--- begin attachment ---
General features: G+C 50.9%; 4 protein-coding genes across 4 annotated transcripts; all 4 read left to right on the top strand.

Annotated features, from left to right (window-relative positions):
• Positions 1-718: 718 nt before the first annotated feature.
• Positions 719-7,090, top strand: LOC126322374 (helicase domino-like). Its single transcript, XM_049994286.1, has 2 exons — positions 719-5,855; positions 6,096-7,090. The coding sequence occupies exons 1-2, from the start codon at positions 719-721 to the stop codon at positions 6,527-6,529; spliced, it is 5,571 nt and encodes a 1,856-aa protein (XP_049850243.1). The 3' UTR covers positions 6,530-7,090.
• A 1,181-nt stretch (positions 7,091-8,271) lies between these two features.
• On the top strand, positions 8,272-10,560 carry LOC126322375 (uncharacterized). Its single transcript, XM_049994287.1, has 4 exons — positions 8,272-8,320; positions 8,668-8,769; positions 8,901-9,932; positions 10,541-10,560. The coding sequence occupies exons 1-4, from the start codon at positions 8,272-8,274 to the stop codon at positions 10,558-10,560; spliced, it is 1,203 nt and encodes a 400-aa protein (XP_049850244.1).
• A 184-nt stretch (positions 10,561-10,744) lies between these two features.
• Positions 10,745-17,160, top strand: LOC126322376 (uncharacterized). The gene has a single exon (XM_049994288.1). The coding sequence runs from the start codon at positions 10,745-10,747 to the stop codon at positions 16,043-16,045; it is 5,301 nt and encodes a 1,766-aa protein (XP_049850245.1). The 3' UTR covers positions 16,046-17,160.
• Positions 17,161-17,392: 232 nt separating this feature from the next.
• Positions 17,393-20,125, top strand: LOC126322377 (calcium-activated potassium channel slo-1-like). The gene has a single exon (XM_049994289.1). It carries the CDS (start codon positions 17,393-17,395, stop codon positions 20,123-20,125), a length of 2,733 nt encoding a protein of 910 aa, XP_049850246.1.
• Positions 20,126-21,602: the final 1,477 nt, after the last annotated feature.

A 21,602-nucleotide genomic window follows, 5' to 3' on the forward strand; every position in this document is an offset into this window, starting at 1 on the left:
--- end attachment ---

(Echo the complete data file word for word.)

General features: G+C 50.9%; 4 protein-coding genes across 4 annotated transcripts; all 4 read left to right on the top strand.

Annotated features, from left to right (window-relative positions):
• Positions 1-718: 718 nt before the first annotated feature.
• Positions 719-7,090, top strand: LOC126322374 (helicase domino-like). Its single transcript, XM_049994286.1, has 2 exons — positions 719-5,855; positions 6,096-7,090. The coding sequence occupies exons 1-2, from the start codon at positions 719-721 to the stop codon at positions 6,527-6,529; spliced, it is 5,571 nt and encodes a 1,856-aa protein (XP_049850243.1). The 3' UTR covers positions 6,530-7,090.
• A 1,181-nt stretch (positions 7,091-8,271) lies between these two features.
• On the top strand, positions 8,272-10,560 carry LOC126322375 (uncharacterized). Its single transcript, XM_049994287.1, has 4 exons — positions 8,272-8,320; positions 8,668-8,769; positions 8,901-9,932; positions 10,541-10,560. The coding sequence occupies exons 1-4, from the start codon at positions 8,272-8,274 to the stop codon at positions 10,558-10,560; spliced, it is 1,203 nt and encodes a 400-aa protein (XP_049850244.1).
• A 184-nt stretch (positions 10,561-10,744) lies between these two features.
• Positions 10,745-17,160, top strand: LOC126322376 (uncharacterized). The gene has a single exon (XM_049994288.1). The coding sequence runs from the start codon at positions 10,745-10,747 to the stop codon at positions 16,043-16,045; it is 5,301 nt and encodes a 1,766-aa protein (XP_049850245.1). The 3' UTR covers positions 16,046-17,160.
• Positions 17,161-17,392: 232 nt separating this feature from the next.
• Positions 17,393-20,125, top strand: LOC126322377 (calcium-activated potassium channel slo-1-like). The gene has a single exon (XM_049994289.1). It carries the CDS (start codon positions 17,393-17,395, stop codon positions 20,123-20,125), a length of 2,733 nt encoding a protein of 910 aa, XP_049850246.1.
• Positions 20,126-21,602: the final 1,477 nt, after the last annotated feature.

A 21,602-nucleotide genomic window follows, 5' to 3' on the forward strand; every position in this document is an offset into this window, starting at 1 on the left: